It’s being built up as a “Clash of the Titans,” but ultimately is little more than an ineffectual “More of the Same, Only More So.” “It” is an upcoming debate under the heading “Argument of the Month™” between Michael Voris of Church Militant TV, and Mark Shea of the National Catholic Register. The event is sponsored by the “The Mens [sic] Forum for Catholic Apologetics,” and is described as “Mark Shea vs. Michael Voris: One Night. One Fight. Who’s Got It Right?”
Well . . . probably neither one, if you must know. We predict that both participants in this intellectual slugfest will miss the main point. This is the point that both Fulton J. Sheen (in God and Intelligence, 1925) and G. K. Chesterton (in St. Thomas Aquinas: The “Dumb Ox”, 1933) identified as the most serious problem facing people attempting to defend orthodox teaching and common sense of a “Church in Crisis.”
Pope Pius XII reiterated this point in Humani Generis (“Concerning Some False Opinions Threatening to Undermine the Foundations of Catholic Doctrine”), 1950, as has every subsequent pope. As Pius XII explained,
“Disagreement and error among men on moral and religious matters have always been a cause of profound sorrow to all good men, but above all to the true and loyal sons of the Church, especially today, when we see the principles of Christian culture being attacked on all sides.
“It is not surprising that such discord and error should always have existed outside the fold of Christ. For though, absolutely speaking, human reason by its own natural force and light can arrive at a true and certain knowledge of the one personal God, Who by His providence watches over and governs the world, and also of the natural law, which the Creator has written in our hearts, still there are not a few obstacles to prevent reason from making efficient and fruitful use of its natural ability. The truths that have to do with God and the relations between God and men, completely surpass the sensible order and demand self-surrender and self-abnegation in order to be put into practice and to influence practical life. Now the human intellect, in gaining the knowledge of such truths is hampered both by the activity of the senses and the imagination, and by evil passions arising from original sin. Hence men easily persuade themselves in such matters that what they do not wish to believe is false or at least doubtful.” (Humani Generis, §§ 1-2.)
Thus (if you believe the pope), the chief danger to Catholic doctrine today is moral relativism and the loss of the rational faculty. This has been instigated and supported by the shift from the Intellect to the Will as the basis of the natural law. This shifts the basis of knowing right from wrong from reason, to faith.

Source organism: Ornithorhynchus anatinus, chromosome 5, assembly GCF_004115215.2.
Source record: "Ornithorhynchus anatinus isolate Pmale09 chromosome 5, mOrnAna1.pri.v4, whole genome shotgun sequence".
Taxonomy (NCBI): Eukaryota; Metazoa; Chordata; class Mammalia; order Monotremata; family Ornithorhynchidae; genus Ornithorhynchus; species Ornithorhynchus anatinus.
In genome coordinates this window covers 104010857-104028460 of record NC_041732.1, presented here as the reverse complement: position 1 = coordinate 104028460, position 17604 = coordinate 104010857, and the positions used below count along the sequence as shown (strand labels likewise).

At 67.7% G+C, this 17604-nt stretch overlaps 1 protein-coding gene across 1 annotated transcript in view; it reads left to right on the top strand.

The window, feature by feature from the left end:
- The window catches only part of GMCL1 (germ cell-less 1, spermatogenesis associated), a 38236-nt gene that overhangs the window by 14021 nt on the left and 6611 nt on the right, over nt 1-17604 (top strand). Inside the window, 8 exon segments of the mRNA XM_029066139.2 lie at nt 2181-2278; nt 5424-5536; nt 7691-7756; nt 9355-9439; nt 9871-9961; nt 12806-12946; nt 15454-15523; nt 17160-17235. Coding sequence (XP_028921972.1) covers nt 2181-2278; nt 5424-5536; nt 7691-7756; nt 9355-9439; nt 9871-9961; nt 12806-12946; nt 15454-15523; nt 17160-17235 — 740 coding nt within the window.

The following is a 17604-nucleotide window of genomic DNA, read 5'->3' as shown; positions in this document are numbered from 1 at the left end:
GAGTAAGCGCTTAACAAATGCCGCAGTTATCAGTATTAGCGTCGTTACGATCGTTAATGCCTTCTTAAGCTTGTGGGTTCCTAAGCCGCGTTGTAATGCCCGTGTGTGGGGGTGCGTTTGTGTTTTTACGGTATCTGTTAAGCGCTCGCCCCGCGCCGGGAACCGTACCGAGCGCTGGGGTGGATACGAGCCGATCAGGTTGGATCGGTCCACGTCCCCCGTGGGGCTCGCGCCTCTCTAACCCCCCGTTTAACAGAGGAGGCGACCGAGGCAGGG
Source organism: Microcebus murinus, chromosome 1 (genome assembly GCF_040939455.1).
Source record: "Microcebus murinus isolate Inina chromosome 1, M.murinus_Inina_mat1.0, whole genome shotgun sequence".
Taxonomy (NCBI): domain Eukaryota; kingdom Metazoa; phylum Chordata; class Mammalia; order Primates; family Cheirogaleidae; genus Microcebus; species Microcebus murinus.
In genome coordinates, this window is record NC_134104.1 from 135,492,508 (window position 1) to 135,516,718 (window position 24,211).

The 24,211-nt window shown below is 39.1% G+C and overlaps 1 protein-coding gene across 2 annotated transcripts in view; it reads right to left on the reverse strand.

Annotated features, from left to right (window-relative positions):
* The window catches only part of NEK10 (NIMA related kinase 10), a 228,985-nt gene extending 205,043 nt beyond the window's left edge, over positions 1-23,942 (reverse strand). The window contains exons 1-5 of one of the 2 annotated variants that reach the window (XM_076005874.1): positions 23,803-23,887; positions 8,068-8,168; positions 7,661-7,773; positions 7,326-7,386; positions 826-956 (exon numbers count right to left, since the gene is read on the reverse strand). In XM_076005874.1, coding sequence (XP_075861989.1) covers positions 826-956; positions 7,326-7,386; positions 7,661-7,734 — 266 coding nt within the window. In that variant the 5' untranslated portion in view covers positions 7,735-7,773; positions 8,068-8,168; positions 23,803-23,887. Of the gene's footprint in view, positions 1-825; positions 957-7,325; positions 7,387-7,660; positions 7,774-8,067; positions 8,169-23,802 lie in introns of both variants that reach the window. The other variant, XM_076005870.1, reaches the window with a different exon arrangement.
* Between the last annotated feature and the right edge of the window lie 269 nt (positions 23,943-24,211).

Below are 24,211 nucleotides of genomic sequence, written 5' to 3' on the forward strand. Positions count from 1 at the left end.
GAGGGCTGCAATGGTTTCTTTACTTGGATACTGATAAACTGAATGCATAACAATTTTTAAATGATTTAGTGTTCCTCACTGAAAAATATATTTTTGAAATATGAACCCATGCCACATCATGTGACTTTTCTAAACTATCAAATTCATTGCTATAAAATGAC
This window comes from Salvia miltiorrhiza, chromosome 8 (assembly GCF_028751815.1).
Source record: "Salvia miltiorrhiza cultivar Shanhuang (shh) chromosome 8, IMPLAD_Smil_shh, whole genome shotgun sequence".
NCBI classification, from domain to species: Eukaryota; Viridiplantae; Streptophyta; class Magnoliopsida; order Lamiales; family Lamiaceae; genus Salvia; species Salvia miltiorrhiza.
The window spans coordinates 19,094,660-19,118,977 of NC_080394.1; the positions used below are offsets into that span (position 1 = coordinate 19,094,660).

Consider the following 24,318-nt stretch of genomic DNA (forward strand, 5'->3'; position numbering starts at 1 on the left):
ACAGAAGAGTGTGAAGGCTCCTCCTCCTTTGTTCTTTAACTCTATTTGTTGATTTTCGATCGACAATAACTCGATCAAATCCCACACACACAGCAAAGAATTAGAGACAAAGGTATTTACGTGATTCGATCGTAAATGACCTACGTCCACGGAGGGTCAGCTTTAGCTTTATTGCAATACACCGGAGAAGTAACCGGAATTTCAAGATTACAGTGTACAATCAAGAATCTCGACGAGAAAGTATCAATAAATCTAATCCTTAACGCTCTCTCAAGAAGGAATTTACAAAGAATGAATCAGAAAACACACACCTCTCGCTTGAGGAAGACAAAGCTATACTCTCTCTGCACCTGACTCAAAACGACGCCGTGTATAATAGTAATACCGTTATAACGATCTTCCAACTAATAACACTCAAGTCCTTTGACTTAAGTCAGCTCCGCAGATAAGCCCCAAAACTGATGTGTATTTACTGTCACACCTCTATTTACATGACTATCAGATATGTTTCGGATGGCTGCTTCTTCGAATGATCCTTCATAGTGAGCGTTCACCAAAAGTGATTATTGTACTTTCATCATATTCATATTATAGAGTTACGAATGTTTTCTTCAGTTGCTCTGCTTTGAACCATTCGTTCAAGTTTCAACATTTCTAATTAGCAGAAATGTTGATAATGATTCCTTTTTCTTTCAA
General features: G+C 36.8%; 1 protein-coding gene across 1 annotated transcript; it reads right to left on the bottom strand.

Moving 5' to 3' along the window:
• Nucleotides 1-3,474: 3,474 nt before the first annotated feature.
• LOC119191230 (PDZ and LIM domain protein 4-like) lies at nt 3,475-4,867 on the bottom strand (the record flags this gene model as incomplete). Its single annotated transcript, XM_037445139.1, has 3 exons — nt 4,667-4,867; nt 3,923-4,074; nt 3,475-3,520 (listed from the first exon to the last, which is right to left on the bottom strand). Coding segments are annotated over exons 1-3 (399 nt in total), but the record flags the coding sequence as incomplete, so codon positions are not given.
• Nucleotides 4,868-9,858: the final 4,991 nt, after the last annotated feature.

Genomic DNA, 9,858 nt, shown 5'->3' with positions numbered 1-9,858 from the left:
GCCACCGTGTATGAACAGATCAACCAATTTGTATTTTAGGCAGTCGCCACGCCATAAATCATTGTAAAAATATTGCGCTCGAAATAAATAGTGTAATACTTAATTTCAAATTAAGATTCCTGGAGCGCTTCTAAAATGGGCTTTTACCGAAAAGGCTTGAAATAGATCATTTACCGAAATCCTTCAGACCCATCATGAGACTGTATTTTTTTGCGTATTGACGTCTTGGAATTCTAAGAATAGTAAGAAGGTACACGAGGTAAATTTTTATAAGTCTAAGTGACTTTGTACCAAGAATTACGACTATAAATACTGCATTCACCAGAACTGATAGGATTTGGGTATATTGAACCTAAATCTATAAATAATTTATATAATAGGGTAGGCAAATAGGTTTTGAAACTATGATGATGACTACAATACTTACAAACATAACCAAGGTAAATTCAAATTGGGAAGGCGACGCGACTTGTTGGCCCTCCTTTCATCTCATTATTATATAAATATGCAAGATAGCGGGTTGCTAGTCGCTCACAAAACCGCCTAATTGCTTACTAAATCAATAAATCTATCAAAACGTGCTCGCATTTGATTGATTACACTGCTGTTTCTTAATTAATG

Within the philosophical framework of the Catholic Church — Aristotelian Thomism — right and wrong are not known by faith in something we accept as God’s Will (ultimately opinion), but by reason, that is, the intellect by means of which we participate in God’s Nature and discern the truth: knowledge. True, faith supports and illuminates reason, but truth is, in and of itself, capable of being discerned by “human reason by its own natural force and light.”
Both Mr. Shea and Mr. Voris, unfortunately, tend to take things that should be based on reason on faith instead. They also tend to go after anyone who dares to point out the flaw(s) in their thinking.
Both men appear to accept the modern(ist) notion that something is true because the Church says so. This means that, because their faith in the Church is strong (which no one denies), their private interpretation of God’s Will as stated by the Church must be true — a non sequitur, i.e., “it does not follow.” It also means that, if you can get the Church to change what she said, or if you can force your interpretation of a teaching, then you can change truth (not).
On the contrary. Nothing is true because the Church says so. Rather, the Church says so because something is true — something entirely different. This is knowledge, which is always true, while both Shea and Voris assert opinion, which may be true, but may as easily be false because they have not validated their position with logic or empirical evidence. The natural law is not derived from what the Church says in its social teachings, rather, the Church's social teachings are derived from the natural law.
Consequently, this “debate” will probably end up the same way the famous debate between G. K. Chesterton and G. B. Shaw did: nothing resolved, and not even agreeing to disagree.